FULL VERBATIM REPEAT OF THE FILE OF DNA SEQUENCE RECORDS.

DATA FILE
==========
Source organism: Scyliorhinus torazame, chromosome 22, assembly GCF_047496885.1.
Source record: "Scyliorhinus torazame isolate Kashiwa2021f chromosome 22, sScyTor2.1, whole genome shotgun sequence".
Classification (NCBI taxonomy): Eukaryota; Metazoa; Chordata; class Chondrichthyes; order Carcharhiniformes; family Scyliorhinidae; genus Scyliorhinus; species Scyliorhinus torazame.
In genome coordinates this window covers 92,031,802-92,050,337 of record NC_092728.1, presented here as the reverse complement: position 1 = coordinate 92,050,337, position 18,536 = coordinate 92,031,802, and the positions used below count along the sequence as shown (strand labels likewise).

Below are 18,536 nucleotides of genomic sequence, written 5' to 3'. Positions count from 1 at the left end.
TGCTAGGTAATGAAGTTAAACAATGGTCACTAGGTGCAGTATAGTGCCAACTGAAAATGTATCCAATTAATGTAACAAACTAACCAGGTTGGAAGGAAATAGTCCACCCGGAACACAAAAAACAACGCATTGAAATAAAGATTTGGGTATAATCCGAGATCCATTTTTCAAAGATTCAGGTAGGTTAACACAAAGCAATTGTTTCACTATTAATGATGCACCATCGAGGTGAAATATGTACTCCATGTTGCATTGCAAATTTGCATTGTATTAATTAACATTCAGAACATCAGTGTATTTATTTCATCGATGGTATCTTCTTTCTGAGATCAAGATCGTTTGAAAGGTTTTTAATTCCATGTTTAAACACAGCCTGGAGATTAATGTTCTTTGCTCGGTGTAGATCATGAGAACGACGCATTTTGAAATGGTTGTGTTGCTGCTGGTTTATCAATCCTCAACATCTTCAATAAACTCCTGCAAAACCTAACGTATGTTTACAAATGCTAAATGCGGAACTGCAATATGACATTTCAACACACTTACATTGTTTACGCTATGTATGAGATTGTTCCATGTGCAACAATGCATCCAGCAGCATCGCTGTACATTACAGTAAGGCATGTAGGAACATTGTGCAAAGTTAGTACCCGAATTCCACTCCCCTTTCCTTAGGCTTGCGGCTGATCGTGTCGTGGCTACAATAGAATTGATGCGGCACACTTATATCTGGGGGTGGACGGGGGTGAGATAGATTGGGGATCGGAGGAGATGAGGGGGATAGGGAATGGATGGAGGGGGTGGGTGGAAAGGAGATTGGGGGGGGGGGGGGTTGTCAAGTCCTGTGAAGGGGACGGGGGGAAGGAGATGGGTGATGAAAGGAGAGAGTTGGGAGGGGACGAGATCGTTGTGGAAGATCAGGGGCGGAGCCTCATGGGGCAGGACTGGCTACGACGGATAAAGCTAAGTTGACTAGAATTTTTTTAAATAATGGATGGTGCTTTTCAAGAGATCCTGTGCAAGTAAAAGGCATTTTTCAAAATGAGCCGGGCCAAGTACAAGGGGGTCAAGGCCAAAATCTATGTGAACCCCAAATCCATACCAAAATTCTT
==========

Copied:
Source organism: Scyliorhinus torazame, chromosome 22, assembly GCF_047496885.1.
Source record: "Scyliorhinus torazame isolate Kashiwa2021f chromosome 22, sScyTor2.1, whole genome shotgun sequence".
Classification (NCBI taxonomy): Eukaryota; Metazoa; Chordata; class Chondrichthyes; order Carcharhiniformes; family Scyliorhinidae; genus Scyliorhinus; species Scyliorhinus torazame.
In genome coordinates this window covers 92,031,802-92,050,337 of record NC_092728.1, presented here as the reverse complement: position 1 = coordinate 92,050,337, position 18,536 = coordinate 92,031,802, and the positions used below count along the sequence as shown (strand labels likewise).

Below are 18,536 nucleotides of genomic sequence, written 5' to 3'. Positions count from 1 at the left end.
TGCTAGGTAATGAAGTTAAACAATGGTCACTAGGTGCAGTATAGTGCCAACTGAAAATGTATCCAATTAATGTAACAAACTAACCAGGTTGGAAGGAAATAGTCCACCCGGAACACAAAAAACAACGCATTGAAATAAAGATTTGGGTATAATCCGAGATCCATTTTTCAAAGATTCAGGTAGGTTAACACAAAGCAATTGTTTCACTATTAATGATGCACCATCGAGGTGAAATATGTACTCCATGTTGCATTGCAAATTTGCATTGTATTAATTAACATTCAGAACATCAGTGTATTTATTTCATCGATGGTATCTTCTTTCTGAGATCAAGATCGTTTGAAAGGTTTTTAATTCCATGTTTAAACACAGCCTGGAGATTAATGTTCTTTGCTCGGTGTAGATCATGAGAACGACGCATTTTGAAATGGTTGTGTTGCTGCTGGTTTATCAATCCTCAACATCTTCAATAAACTCCTGCAAAACCTAACGTATGTTTACAAATGCTAAATGCGGAACTGCAATATGACATTTCAACACACTTACATTGTTTACGCTATGTATGAGATTGTTCCATGTGCAACAATGCATCCAGCAGCATCGCTGTACATTACAGTAAGGCATGTAGGAACATTGTGCAAAGTTAGTACCCGAATTCCACTCCCCTTTCCTTAGGCTTGCGGCTGATCGTGTCGTGGCTACAATAGAATTGATGCGGCACACTTATATCTGGGGGTGGACGGGGGTGAGATAGATTGGGGATCGGAGGAGATGAGGGGGATAGGGAATGGATGGAGGGGGTGGGTGGAAAGGAGATTGGGGGGGGGGGGGGTTGTCAAGTCCTGTGAAGGGGACGGGGGGAAGGAGATGGGTGATGAAAGGAGAGAGTTGGGAGGGGACGAGATCGTTGTGGAAGATCAGGGGCGGAGCCTCATGGGGCAGGACTGGCTACGACGGATAAAGCTAAGTTGACTAGAATTTTTTTAAATAATGGATGGTGCTTTTCAAGAGATCCTGTGCAAGTAAAAGGCATTTTTCAAAATGAGCCGGGCCAAGTACAAGGGGGTCAAGGCCAAAATCTATGTGAACCCCAAATCCATACCAAAATTCTT